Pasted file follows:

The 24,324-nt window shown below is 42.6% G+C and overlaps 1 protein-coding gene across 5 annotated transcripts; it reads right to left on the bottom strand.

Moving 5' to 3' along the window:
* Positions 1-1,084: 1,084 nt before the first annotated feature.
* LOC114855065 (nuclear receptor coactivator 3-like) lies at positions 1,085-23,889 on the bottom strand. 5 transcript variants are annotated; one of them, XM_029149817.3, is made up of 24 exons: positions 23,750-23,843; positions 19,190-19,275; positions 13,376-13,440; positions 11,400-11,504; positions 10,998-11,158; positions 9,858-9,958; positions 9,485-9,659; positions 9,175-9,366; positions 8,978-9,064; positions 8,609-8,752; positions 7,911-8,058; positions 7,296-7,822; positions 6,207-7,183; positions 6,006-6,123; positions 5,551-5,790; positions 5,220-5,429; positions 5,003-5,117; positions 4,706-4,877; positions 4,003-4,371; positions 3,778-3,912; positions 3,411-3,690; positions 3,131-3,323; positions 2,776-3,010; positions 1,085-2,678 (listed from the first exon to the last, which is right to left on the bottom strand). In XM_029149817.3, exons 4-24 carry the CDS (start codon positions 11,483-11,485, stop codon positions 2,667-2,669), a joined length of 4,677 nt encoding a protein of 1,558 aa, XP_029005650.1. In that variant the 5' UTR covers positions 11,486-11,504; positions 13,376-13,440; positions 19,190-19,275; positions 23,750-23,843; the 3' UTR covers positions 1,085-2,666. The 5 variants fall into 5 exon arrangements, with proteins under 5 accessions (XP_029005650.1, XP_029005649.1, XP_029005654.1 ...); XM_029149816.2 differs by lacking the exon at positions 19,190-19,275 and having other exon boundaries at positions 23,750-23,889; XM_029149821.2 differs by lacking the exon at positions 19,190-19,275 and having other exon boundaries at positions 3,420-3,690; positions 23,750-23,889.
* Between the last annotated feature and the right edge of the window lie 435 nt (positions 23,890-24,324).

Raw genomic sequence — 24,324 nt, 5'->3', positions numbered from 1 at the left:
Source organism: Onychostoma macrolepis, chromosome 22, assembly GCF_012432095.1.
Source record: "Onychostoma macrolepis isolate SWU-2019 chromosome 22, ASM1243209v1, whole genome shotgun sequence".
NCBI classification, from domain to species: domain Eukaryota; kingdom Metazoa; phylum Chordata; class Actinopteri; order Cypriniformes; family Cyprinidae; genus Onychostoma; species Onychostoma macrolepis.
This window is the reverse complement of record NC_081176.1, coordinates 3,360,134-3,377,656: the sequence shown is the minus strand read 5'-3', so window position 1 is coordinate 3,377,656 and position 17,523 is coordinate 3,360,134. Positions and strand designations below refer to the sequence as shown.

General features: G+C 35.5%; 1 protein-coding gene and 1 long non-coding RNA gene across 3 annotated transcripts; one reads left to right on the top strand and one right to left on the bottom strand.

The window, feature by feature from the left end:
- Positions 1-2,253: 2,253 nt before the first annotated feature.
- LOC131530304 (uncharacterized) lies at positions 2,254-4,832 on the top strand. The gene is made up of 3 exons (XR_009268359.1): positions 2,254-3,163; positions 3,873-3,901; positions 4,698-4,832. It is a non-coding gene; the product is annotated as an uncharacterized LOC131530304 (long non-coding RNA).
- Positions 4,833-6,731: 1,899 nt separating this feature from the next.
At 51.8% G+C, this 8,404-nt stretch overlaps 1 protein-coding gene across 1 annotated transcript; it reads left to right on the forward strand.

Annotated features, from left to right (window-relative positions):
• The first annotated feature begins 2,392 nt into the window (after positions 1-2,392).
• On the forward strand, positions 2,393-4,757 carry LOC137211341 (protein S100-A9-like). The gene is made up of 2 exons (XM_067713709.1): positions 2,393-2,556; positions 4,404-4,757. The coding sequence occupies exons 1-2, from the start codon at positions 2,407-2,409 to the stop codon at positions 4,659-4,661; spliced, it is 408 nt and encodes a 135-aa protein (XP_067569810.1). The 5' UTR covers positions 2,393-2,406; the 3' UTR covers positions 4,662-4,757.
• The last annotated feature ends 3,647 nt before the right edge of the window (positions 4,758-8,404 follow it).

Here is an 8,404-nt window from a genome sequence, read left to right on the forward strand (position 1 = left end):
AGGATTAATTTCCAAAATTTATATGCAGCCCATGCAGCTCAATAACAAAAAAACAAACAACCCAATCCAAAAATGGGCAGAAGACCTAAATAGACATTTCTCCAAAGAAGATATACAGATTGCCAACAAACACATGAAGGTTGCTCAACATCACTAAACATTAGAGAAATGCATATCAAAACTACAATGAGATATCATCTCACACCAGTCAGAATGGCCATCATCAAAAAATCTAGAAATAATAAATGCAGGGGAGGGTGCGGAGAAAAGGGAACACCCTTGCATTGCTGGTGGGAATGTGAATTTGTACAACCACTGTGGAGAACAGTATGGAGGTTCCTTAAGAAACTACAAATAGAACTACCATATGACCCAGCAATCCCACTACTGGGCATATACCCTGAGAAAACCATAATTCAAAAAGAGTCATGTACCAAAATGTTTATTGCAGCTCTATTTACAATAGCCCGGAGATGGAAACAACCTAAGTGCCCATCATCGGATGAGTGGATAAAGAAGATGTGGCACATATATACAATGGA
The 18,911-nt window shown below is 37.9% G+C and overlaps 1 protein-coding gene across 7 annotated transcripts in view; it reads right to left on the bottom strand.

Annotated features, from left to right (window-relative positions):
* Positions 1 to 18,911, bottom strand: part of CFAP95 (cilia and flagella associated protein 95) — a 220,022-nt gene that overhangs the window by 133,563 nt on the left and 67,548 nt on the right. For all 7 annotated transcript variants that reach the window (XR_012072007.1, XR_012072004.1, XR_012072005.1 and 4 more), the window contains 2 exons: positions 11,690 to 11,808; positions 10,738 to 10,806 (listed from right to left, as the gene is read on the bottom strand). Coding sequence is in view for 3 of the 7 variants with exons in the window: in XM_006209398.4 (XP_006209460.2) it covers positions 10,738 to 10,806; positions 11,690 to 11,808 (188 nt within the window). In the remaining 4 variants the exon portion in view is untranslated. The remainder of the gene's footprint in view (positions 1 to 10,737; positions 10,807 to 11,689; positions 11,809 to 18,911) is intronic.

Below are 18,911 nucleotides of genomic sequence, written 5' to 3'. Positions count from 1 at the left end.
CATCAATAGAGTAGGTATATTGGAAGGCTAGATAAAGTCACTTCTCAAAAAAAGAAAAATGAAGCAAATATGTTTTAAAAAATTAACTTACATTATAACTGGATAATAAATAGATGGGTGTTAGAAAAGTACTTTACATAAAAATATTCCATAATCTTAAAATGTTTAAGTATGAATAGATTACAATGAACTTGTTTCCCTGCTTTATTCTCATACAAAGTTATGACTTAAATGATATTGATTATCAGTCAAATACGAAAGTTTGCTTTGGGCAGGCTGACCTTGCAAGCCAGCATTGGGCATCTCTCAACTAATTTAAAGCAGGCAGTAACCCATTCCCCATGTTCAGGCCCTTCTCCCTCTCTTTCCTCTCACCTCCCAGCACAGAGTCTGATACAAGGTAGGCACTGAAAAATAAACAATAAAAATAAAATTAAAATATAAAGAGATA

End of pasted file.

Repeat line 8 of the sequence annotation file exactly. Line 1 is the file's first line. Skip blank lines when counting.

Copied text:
Source record: "Onychostoma macrolepis isolate SWU-2019 chromosome 22, ASM1243209v1, whole genome shotgun sequence".